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Femtosecond imager to probe atomic structures in drug discovery research

An imaging technique that can operate with a shutter speed of around 100 femtoseconds has added atomic imaging capabilities for UK researchers. 

The imaging capability, known as ultra-fast electron diffraction, has been developed by researchers at the Science and Technology Facilities Council’s (STFC) Daresbury Laboratory in Cheshire and is a first for the UK.

With the technology, it is possible to capture images of the atomic structure of materials, and could aid in drug discovery research, among other areas of biological and materials research. It is also a step towards being able to make molecular movies.

STFC’s newest particle accelerator, VELA (Versatile Electron Linear Accelerator), has been built to assist UK industry to bridge the gap between prototypes and market-ready products by making this ultrafast imaging technique available at a fraction of the cost and physical size of facilities using other methods.

Professor Susan Smith, head of STFC’s Daresbury Laboratory, said: ‘Achieving ultra-fast electron diffraction is a major milestone for STFC. This capability can be used to develop new and better products more cheaply, and we are really keen to work with industry and academia at this early development stage to ensure that the potential of this technique is fully realised to the benefit of the UK economy and society.’

Diffraction imaging itself is not new and has already led to the development of new drugs and understanding of viruses such as HIV and Foot and Mouth. However, these discoveries have relied on high intensity X-rays that can change or destroy the virus samples before gaining information about their structure.

Ultra-fast electron diffraction imaging, which uses very short, fast pulses of electrons, causes very little damage to the samples and can therefore take biological research beyond what is possible with X-rays on third generation light sources.

This is particularly useful for the drug discovery sector because it means that UK researchers will now be able to look at protein membranes in a way that they have not been able to before with X-ray technology. Proteins are the key targets of drugs, and over half of the drugs on the market today work by interacting with proteins in the cell membrane.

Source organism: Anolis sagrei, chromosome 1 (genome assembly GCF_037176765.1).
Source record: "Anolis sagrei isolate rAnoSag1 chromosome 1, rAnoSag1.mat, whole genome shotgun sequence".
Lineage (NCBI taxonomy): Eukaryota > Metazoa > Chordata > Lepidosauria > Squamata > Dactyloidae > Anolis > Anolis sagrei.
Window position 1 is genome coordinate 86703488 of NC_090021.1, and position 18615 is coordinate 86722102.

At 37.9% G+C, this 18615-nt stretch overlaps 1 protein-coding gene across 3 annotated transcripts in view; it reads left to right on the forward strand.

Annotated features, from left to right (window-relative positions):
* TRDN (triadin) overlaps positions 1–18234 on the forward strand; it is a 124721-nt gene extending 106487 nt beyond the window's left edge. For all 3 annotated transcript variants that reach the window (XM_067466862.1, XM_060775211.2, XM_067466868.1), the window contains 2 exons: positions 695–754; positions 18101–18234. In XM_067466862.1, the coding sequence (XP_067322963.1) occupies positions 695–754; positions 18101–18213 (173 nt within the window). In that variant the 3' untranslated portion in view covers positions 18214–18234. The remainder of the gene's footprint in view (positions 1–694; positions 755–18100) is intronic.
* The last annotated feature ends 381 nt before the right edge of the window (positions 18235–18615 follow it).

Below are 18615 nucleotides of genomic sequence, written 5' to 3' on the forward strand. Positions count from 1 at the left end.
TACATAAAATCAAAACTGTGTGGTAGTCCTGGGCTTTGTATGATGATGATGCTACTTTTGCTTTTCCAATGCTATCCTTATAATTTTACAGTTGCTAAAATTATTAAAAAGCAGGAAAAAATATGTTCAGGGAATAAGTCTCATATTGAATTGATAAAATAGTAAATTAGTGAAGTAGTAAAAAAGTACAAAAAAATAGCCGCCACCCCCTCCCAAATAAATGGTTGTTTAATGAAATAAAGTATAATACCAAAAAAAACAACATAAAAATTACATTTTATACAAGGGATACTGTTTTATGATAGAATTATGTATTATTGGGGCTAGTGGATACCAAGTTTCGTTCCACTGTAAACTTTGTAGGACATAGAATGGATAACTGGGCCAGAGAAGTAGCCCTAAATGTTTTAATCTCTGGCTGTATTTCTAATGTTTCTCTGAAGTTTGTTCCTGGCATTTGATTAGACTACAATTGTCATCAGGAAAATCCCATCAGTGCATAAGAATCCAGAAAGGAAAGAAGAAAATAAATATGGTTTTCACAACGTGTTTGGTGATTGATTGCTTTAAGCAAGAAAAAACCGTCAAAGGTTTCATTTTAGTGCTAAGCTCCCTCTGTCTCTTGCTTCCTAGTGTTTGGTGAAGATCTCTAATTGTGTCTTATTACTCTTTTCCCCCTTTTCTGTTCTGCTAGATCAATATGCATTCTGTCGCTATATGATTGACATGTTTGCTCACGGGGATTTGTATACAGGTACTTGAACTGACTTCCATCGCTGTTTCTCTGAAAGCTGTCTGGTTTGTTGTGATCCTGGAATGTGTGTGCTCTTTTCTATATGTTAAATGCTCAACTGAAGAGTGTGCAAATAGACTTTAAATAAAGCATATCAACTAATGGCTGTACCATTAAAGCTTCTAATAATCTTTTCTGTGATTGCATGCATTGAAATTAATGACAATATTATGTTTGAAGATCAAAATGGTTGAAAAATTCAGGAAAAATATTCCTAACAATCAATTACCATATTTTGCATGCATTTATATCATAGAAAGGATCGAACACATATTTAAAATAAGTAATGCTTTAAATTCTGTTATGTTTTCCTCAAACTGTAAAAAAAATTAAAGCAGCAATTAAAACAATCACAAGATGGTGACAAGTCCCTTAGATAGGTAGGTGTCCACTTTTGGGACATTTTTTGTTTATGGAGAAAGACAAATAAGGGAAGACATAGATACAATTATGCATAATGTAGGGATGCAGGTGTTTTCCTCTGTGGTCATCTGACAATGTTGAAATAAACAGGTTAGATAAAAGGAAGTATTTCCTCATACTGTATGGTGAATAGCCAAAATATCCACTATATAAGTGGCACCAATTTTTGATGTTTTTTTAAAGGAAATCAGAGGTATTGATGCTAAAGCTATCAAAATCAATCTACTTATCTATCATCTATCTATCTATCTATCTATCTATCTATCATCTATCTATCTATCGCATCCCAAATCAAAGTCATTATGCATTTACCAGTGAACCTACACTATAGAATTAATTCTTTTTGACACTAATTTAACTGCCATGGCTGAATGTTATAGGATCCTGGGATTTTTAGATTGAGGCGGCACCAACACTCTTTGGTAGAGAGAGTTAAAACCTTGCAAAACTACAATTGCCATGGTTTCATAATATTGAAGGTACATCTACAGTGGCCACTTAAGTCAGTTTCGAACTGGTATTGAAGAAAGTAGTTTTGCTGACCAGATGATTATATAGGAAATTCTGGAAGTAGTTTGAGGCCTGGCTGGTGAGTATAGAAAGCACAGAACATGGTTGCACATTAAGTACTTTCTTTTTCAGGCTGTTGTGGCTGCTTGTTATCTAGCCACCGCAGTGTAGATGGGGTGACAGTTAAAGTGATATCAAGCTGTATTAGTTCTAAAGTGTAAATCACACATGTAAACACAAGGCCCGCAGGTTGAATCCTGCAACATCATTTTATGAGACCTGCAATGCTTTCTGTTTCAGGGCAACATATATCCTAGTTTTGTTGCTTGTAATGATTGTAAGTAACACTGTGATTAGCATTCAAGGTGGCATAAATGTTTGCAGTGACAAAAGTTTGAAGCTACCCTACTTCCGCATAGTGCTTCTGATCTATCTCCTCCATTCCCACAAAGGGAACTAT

VELA’s electron beam generates very short pulses of electrons that take images at ultra-fast shutter speeds of around 100fs. It also puts the UK well on track to being one of the only places in the world capable of making ‘molecular movies’ of chemical and biological processes as they happen. This is a goal that could be reached as soon as 2015.

STFC’s Dr Mark Surman led the experiment which achieved the ultra-fast images on samples of platinum, aluminium and gold. Dr Surman said: ‘The capability that we have achieved here provides a much lower cost alternative that can be used on smaller accelerators, which might only be a few metres in length. This is a major milestone for VELA and we are really looking forward to taking this capability to the next level, which is to make molecular movies that can be used by industry to develop new products.’

VELA is the result of £2.5 million government investment into STFC’s Daresbury Laboratory for accelerator technology developments, as part of a series of investments across the Sci-Tech Daresbury science and innovation campus, one of the Government’s flagship Enterprise Zones.

Further information:

Versatile Electron Linear Accelerator


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